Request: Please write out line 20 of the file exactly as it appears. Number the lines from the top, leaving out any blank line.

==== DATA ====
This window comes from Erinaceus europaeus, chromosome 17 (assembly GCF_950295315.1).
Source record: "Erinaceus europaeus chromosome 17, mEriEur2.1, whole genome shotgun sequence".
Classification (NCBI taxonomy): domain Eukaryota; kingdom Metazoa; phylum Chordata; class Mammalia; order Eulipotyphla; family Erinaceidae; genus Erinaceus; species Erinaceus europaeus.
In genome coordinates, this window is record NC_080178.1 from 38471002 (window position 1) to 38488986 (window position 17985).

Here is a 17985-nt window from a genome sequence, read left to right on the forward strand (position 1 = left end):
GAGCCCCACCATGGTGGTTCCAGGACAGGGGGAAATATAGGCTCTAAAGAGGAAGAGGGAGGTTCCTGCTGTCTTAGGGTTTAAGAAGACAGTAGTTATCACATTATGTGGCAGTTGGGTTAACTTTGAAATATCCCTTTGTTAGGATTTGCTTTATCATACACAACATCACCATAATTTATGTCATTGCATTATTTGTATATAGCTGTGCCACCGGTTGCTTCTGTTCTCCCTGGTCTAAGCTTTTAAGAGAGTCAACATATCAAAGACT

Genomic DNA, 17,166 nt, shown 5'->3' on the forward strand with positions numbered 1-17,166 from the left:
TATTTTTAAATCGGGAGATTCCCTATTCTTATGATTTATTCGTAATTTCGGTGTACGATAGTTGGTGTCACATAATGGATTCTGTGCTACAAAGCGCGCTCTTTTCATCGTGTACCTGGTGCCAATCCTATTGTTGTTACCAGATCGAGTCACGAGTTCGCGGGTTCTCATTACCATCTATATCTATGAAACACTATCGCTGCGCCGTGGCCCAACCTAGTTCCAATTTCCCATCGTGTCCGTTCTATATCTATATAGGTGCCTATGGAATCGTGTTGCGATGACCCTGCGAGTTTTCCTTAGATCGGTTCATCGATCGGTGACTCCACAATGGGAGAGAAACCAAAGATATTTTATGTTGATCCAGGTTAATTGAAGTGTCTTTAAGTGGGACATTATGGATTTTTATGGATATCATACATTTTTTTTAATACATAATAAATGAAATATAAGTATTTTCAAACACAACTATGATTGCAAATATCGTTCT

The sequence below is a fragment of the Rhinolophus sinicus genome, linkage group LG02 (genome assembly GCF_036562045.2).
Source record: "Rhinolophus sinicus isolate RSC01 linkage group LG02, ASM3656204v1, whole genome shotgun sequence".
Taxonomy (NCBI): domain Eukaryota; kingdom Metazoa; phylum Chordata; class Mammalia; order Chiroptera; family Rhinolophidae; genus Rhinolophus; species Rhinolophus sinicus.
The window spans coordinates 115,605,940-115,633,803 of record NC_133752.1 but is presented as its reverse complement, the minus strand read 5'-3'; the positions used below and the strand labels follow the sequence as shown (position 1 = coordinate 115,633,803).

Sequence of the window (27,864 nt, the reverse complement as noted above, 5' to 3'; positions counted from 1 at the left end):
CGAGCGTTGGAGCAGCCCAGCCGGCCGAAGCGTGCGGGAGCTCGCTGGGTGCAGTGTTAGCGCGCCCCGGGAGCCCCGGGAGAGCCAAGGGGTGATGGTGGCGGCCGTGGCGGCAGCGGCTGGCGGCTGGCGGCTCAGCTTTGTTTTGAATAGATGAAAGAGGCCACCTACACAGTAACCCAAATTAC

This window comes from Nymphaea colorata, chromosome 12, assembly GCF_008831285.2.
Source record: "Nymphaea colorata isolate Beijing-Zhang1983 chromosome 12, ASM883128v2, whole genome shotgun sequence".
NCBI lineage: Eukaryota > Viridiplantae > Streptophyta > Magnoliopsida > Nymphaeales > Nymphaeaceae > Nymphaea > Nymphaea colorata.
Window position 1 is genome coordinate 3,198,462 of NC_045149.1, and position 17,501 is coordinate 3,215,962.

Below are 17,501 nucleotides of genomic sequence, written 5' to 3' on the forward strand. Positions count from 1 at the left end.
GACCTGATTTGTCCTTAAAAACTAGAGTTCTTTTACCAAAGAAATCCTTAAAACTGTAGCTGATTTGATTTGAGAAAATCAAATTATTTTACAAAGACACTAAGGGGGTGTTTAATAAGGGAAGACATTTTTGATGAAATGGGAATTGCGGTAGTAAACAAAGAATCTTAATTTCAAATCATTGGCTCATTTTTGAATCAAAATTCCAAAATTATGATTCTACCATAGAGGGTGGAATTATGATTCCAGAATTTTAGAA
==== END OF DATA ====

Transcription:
GACCTGATTTGTCCTTAAAAACTAGAGTTCTTTTACCAAAGAAATCCTTAAAACTGTAGCTGATTTGATTTGAGAAAATCAAATTATTTTACAAAGACACTAAGGGGGTGTTTAATAAGGGAAGACATTTTTGATGAAATGGGAATTGCGGTAGTAAACAAAGAATCTTAATTTCAAATCATTGGCTCATTTTTGAATCAAAATTCCAAAATTATGATTCTACCATAGAGGGTGGAATTATGATTCCAGAATTTTAGAA